I'm glad andycyca made this pile-on node; I think there's a certain indulgence in writing about writing, that is very tempting to pursue, but under normal circumstances it gets narcissistic and navel-gazey at best, or cynical and gatekeeping at worst. I'm enjoying the opportunity to read how others tackle Iron Noder and the writing process overall, and having the license to spam the topic a little bit, myself. Without getting too much into the politics and history of Thanksgiving, I want to say that Everything2 and the Iron Noder Challenge are things I am extremely thankful are a part of my life, and that I'm thankful to be a part of for several years in a row now. I'm grateful to mauler for organising it like clockwork every year, and to the people who read and vote and comment. I'm grateful to the handful of users (you know who you are) who chronically ching my writeups; I haven't been on E2 for so long that I don't feel a thrill of unexpected delight, to be given those little hits of esteem and approval and fellow-feeling. I'm grateful to everyone else who writes for Iron Noder, keeping it an active dimension of this community, and by extension keeping this community lively during the time of year when it's hardest to motivate social participation and creative efforts. I can be pretty scarce during the rest of the year, because IN on E2 is so integral to my self-care that I don't want to undermine the "magic" of it, or the feeling that my birthday aligns perfectly with the home stretch of the entire process. This community and everyone in it are such a gift. The world is borked every which way right now, but this - it's something I'm happy to share a world with.

This year I've been fortunate, amid so much misfortune. I teach online, and that picked up during the pandemic, rather than disappearing from under my feet the way so many people's jobs have gone. I haven't lost any close personal friends or relatives to it so far. My other gig at the hotel stayed steady despite lockdowns, because many of our occupants live here full-time as renters, or as house fire survivors who are put up here by the state until their home insurance kicks in. I live in a deeply rural area with very little inter-region transit by the local population, and for all that the locals are very conservative, they've been scrupulous about wearing masks in public and staying home as much as possible. We lost RBG and picked up a pretty shameful collection of new SCOTUS justices, and only time will tell what kind of fallout will result from that, but the POTUS election ended without a worst case scenario happening, and voter turnout was the highest in US history, which on its own makes me a bit more optimistic about the future of this country, even with so much else going poorly: it tells me that the kids are alright. I made new friends this year, in that online capacity which is allowable under the circumstances, and I improved the quality of existing friendships and relationships. My health has held steady. I've read so many excellent books and enjoyed delightful shows. I've gotten to know and teach some wonderful students, some of whom treat me like family now. I got an ukulele as a birthday present, which was pretty dang sweet. So... I'm doing okay. There are things I wish were better, but I've already named them, so no need to repeat myself.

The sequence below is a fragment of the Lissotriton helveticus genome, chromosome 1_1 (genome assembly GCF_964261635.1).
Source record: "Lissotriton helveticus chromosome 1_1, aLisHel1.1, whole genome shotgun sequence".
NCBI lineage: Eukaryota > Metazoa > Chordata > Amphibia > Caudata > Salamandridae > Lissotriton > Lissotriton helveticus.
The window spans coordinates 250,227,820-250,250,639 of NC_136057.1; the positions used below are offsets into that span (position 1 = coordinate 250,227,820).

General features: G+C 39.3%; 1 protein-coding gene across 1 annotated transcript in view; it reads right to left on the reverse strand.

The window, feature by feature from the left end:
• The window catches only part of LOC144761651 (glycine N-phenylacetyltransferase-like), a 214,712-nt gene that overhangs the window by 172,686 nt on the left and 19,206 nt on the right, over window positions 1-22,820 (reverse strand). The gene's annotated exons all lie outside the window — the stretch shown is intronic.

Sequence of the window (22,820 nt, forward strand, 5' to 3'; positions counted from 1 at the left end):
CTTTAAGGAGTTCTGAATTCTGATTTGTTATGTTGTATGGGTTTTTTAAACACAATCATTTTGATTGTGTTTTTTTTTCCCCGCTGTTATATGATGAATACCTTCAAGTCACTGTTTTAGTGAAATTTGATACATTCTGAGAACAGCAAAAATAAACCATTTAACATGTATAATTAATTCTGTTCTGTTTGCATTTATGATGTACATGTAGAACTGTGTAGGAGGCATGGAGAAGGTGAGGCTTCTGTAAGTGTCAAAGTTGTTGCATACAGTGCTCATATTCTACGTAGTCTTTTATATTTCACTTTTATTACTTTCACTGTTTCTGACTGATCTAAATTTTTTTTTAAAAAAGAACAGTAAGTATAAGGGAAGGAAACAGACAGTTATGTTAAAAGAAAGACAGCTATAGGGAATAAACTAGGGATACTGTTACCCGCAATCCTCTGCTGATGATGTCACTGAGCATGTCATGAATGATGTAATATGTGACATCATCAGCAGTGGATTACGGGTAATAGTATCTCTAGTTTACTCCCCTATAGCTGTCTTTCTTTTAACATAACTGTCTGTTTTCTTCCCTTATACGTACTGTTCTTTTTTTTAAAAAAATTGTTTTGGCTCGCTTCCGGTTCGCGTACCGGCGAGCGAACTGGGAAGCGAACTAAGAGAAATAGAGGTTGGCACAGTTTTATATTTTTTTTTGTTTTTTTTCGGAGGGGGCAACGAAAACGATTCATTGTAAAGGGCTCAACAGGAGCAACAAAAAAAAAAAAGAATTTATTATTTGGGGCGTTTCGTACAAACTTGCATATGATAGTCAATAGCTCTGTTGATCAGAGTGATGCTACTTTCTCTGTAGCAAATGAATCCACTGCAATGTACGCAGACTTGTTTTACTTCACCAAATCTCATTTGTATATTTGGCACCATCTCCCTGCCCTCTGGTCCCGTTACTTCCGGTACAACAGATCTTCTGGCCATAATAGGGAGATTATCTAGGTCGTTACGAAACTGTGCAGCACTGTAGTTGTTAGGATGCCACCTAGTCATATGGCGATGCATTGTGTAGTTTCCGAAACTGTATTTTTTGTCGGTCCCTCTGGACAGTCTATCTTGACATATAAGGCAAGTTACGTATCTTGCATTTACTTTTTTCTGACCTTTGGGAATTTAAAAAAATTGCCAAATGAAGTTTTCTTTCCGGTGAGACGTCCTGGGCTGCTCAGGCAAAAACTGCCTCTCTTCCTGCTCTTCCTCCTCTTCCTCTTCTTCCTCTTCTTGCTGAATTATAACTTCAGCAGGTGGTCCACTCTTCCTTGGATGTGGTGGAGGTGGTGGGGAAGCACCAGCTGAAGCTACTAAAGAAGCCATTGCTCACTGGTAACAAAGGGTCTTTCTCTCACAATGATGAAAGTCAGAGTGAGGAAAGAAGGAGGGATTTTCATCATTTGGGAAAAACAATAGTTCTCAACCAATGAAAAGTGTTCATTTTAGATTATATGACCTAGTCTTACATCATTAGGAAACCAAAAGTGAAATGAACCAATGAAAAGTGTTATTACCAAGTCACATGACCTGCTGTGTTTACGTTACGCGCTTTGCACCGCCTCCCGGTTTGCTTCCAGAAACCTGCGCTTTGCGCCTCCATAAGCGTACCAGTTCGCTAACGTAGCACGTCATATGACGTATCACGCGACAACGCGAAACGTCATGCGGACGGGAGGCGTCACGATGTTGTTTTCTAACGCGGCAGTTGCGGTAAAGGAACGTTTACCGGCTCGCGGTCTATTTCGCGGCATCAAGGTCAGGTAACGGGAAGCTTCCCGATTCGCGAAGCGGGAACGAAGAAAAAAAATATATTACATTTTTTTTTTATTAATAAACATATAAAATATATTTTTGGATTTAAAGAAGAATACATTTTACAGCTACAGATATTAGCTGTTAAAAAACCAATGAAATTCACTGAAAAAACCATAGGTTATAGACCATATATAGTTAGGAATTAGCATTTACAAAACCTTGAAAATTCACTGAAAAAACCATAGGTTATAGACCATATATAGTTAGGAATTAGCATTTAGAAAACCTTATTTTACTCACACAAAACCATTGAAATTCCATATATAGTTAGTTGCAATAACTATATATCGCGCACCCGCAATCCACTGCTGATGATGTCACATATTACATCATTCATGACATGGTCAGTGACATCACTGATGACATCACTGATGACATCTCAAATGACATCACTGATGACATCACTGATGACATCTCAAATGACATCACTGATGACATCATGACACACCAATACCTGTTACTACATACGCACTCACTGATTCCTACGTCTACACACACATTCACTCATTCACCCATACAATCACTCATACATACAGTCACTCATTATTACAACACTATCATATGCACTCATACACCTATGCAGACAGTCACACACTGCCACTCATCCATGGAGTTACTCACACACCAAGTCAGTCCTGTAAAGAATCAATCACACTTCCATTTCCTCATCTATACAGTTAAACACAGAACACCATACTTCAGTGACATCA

Now I'll get into the individual writeups, and thank you for reading this far. I know it ran long, but it's a personal writeup; I think that's forgivable.

Book Reviews

  • This Is How You Lose the Time War - Ties for my favourite book of all time. This bastard book broke me, and it put me back together with gold joinery, and I was delighted and aghast to find nobody had beaten me to reviewing it.
  • To Be Taught, If Fortunate and Providence - Companion pieces in a philosophically antagonistic way; I read these back-to-back and found that I got quite a bit more out of the experience than if I had only read either on its own.
  • The Quantum Magician - Really just a very fun romp, and good enough to recommend, which is all I ask of a heist novel set in space,